Scientists sort obesity facts from sales pitches

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Twenty international scientists undertook an interesting task. They reviewed the available literature on things that are generally believed about obesity. They attempted to determine what is true and what is not.

The conclusions may not be perfect, but they offer better guidelines than the myths surrounding the subject and the hyperbole of salesmen.

The myths

  1. Small changes in energy intake or expenditure produce large effects over the long run. The authors point to a very old study that related 3,500 calories with a pound of weight change. The data was taken from a short-term study of men on a very low calorie diet.

Among the problems with the assumption was the failure to reflect that changes in mass modify energy requirements.

Most importantly, newer studies fail to support the myth, but beliefs die a slow, agonizing death.

  1. Gradual weight loss predicts a better long-term result than rapid weight loss. The reverse appears to be true.
  2. Readiness for a diet regimen can predict the outcome. No correlation has been demonstrated. There is one caveat: Most or all participants entering a program have some motivation. Measuring how much seems to be a wasted effort.
  3. Physical education classes reduce or prevent childhood obesity. A caution here — by me. The authors looked at a spe cific thing. They evaluated body mass index following an increased intensity of “typically provided physical education.” They only did a short follow-up.

It is reasonable to conclude that modest changes in school-based programs won’t address the childhood obesity problem.

We don’t know that school programs don’t produce interest in lifetime sports.

Most evidence I’ve seen is strongly supportive of exercise in sustaining health over the years. The authors do suggest more study of the dose-response relationship of physical activity and weight. I agree, but I’d add the effects on health and quality of life to future studies.

  1. Breast-fed children are less likely to become obese. Despite a World Health Organization report, this appears to be false.
  2. Sexual activity burns a lot of calories. If you want to read about the average length of, well, sex, and the energy expended, I’ll put it on my blog or you can check out the Jan. 31 New England Journal of Medicine.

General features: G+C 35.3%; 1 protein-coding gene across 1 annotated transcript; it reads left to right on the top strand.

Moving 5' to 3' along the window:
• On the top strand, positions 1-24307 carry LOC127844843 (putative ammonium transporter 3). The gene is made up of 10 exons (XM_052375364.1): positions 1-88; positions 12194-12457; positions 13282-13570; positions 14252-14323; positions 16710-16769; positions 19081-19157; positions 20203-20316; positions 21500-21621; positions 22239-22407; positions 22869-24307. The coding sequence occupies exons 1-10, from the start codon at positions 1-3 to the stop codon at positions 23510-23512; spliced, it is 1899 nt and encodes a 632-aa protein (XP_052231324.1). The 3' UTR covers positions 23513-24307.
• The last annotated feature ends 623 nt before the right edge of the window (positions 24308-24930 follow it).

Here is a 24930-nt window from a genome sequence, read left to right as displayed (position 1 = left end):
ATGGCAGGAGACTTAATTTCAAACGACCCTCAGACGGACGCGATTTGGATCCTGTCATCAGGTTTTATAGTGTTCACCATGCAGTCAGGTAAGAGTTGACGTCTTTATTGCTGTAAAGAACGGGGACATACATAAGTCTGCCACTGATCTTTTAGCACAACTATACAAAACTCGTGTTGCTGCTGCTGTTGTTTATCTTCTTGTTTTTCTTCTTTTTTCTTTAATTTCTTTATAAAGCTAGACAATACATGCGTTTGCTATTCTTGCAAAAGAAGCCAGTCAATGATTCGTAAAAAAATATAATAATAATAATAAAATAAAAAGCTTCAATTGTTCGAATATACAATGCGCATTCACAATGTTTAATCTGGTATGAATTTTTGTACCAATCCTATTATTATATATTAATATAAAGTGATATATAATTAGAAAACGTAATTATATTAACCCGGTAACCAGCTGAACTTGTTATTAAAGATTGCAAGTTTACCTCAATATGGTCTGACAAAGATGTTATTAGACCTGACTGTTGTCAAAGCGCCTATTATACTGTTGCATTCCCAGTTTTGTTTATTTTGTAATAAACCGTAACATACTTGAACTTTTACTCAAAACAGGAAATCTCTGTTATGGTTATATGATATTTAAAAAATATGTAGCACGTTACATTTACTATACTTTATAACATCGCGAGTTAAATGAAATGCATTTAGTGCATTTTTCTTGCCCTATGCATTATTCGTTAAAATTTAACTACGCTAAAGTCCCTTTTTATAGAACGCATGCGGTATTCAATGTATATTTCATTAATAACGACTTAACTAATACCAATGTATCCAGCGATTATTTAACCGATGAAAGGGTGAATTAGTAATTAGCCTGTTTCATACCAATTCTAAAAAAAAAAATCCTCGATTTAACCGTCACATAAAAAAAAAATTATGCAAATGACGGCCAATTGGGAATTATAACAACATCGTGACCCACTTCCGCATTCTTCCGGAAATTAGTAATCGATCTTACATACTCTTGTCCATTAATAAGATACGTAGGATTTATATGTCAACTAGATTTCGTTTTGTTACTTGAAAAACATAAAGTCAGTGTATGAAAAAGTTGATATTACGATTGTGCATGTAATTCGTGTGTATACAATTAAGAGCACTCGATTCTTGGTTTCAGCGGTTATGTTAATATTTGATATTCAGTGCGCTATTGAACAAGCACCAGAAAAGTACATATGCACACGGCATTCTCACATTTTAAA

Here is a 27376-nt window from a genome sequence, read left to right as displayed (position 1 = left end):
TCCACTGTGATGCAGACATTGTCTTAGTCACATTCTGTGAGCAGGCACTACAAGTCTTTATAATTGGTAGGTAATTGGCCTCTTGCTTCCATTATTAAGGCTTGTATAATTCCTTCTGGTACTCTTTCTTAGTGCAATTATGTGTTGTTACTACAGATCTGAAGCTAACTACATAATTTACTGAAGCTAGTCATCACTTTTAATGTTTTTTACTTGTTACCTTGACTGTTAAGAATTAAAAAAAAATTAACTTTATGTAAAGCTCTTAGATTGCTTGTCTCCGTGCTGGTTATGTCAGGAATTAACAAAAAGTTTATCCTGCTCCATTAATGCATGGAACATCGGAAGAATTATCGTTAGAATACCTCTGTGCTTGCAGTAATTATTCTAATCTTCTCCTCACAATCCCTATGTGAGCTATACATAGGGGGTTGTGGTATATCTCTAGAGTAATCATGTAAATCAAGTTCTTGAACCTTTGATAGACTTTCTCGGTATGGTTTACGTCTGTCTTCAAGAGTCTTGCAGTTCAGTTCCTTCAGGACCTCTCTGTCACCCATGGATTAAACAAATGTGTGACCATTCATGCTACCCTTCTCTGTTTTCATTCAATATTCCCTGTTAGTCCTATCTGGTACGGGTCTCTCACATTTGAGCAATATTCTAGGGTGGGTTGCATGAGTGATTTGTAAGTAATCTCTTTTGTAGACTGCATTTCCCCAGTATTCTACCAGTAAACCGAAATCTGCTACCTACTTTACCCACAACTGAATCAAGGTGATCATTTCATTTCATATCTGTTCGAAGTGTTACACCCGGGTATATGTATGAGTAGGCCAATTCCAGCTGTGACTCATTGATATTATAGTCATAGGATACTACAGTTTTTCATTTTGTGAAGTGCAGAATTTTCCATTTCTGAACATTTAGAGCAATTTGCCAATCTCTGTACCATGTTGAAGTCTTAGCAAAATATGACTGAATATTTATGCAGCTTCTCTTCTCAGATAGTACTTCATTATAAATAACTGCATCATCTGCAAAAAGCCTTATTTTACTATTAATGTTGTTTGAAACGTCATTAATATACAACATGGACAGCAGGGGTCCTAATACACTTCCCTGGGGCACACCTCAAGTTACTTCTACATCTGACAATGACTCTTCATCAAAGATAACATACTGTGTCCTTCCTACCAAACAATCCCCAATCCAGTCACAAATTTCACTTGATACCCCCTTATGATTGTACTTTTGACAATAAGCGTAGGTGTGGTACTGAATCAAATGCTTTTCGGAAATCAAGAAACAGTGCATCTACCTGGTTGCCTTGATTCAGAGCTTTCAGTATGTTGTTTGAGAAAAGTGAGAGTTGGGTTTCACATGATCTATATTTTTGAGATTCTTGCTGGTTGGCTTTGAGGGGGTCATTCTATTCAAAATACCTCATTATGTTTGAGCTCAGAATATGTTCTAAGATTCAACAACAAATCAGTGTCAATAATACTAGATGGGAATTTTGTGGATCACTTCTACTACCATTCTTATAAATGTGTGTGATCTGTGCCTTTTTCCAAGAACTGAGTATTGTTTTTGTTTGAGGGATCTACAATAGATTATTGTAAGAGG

I’ll summarize that it’s not worth it if you think that it replaces an hour in the gym.

Presumptions

The authors define as having neither the data to support or deny the claim conclusively:

  1. Value of breakfast. I dealt with that last time. I lean toward eating more before 3 p.m. than after, and breakfast may be a good time for more protein.
  2. Early childhood habits and weight predict adult behavior. Genetics play a role and there don’t seem to be good studies to prove the theory.
  3. Increasing fruits and vegetables will cause weight loss. The data supporting fruits and vegetables in a healthy diet seems firm. Just adding them can’t be proven to promote weight loss.
  4. Yo-yo dieting shortens your life. The problem here is that other factors make it impossible to draw conclusions. Animal studies don’t show a change in survival.
  5. It seems reasonable to me that having bike paths and walking areas are socially desirable and promote a sense of community and promote good health. Observational studies show no consistent effect on obesity. The authors say, “No conclusions can be drawn.

What does work?

Fruits, veggies and exercise promote good health, with or without weight loss. Once you are obese, it has to be dealt with as a chronic condition. School-based physical activity isn’t an answer, by itself. Family and community need to be involved.

My personal note would add that schools and community can wage economic and psychological warfare on destructive food and drink. We still think that Gatorade is a health drink and that schools should be allowed to make money off of unhealthy food and drink.

Pharmaceuticals can promote weight loss, but the risks are substantial, and they have to be used forever. Bariatric surgery can be lifesaving for the morbidly obese patient.

Allow me to get off this subject for a while. Lots of things are happening. Concepts are changing. Sincere, brilliant doctors are challenging the faith we placed in screening and pharmaceuticals. America lacks a purse big enough to pay for things that don’t work.

I must return soon to the fact that weight loss is a deceptive goal for those of us who want to live long lives with bodies and brains that serve us well.

Until I get requests for specific topics in medicine or broader fields of science, I’m available for discussions on Facebook and my blog. Both are under my name. My next topic is marijuana.

Dr. Larry Mulkerin is a retired clinical professor. He can be reached at mulkerin@charter.net.

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